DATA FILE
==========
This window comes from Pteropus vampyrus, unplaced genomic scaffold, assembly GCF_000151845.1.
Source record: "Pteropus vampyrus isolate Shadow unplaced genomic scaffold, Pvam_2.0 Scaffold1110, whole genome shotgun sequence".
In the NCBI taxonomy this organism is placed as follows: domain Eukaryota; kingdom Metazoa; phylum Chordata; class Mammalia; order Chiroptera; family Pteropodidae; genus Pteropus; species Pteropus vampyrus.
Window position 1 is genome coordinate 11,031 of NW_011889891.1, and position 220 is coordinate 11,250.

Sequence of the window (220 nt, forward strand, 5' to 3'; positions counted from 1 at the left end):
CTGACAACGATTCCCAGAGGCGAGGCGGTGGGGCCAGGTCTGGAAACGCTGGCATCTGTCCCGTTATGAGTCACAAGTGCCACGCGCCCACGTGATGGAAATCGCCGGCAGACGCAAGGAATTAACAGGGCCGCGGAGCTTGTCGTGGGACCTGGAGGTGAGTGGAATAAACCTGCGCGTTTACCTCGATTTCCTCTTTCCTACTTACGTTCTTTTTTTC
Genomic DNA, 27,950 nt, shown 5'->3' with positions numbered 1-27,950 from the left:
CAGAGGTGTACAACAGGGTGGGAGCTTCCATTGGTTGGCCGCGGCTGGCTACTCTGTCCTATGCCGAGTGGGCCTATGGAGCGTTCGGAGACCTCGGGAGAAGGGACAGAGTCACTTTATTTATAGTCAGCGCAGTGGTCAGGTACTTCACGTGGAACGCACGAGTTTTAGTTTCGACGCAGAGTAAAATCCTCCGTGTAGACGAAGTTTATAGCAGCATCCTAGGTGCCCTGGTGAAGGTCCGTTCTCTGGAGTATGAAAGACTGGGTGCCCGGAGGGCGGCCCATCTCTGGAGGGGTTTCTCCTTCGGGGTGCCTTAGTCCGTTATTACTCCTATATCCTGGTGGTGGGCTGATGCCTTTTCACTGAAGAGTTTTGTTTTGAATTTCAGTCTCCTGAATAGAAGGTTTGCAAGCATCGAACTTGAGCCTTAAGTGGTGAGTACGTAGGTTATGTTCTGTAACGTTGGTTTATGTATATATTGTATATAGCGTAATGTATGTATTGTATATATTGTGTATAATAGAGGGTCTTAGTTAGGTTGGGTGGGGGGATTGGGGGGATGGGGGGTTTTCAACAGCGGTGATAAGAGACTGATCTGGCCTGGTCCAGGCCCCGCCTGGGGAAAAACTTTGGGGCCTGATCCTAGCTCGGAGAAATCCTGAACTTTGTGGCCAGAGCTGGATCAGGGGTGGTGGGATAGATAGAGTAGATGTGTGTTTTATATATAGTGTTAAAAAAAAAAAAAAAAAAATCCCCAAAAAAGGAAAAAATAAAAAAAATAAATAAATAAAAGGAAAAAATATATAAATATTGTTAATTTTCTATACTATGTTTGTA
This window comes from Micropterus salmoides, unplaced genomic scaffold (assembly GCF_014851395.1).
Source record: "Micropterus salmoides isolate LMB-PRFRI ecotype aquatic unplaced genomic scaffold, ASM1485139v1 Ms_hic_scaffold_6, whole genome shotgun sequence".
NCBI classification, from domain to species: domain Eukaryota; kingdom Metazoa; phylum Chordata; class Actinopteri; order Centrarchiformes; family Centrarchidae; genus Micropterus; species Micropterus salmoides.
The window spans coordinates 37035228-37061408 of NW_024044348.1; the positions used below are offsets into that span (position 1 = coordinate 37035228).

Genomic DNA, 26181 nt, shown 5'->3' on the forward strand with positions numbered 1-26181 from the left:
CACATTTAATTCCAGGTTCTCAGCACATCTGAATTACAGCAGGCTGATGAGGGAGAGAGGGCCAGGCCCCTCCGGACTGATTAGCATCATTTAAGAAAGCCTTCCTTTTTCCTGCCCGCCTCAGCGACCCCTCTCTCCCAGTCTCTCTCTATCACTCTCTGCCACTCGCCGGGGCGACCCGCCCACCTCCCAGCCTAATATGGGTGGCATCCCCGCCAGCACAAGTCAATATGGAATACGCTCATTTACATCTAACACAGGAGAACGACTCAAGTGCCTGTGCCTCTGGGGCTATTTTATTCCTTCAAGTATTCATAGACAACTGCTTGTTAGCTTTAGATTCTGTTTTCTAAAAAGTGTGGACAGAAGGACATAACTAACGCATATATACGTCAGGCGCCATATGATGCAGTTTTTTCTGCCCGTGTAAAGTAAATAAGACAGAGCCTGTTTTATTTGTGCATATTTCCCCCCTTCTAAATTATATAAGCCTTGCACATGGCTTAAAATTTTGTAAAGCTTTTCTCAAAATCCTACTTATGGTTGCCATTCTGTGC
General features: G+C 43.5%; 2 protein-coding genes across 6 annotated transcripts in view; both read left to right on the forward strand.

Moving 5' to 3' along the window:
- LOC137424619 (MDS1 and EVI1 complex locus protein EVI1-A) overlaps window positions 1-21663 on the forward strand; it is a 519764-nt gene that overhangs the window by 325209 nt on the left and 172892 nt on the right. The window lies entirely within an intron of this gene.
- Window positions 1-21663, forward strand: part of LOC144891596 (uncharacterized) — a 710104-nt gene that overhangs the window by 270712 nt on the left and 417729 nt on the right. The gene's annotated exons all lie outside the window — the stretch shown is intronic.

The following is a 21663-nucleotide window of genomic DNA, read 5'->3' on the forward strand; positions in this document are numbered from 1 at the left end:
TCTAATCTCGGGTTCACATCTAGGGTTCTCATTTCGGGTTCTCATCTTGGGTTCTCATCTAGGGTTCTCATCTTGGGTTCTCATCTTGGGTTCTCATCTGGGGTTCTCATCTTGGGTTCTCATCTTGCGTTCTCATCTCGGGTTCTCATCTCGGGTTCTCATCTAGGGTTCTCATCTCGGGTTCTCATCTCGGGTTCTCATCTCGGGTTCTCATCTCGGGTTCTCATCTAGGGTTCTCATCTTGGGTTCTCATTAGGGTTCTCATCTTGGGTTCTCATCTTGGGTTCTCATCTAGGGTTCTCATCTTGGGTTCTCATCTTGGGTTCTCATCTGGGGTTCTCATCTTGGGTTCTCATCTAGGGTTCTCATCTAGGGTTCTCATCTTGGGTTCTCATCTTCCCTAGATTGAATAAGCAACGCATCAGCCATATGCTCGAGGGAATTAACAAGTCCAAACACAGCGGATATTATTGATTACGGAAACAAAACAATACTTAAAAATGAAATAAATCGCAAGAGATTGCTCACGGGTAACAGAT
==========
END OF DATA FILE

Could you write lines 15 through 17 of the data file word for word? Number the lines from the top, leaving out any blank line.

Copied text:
General features: G+C 43.5%; 2 protein-coding genes across 6 annotated transcripts in view; both read left to right on the forward strand.

Moving 5' to 3' along the window:
- LOC137424619 (MDS1 and EVI1 complex locus protein EVI1-A) overlaps window positions 1-21663 on the forward strand; it is a 519764-nt gene that overhangs the window by 325209 nt on the left and 172892 nt on the right. The window lies entirely within an intron of this gene.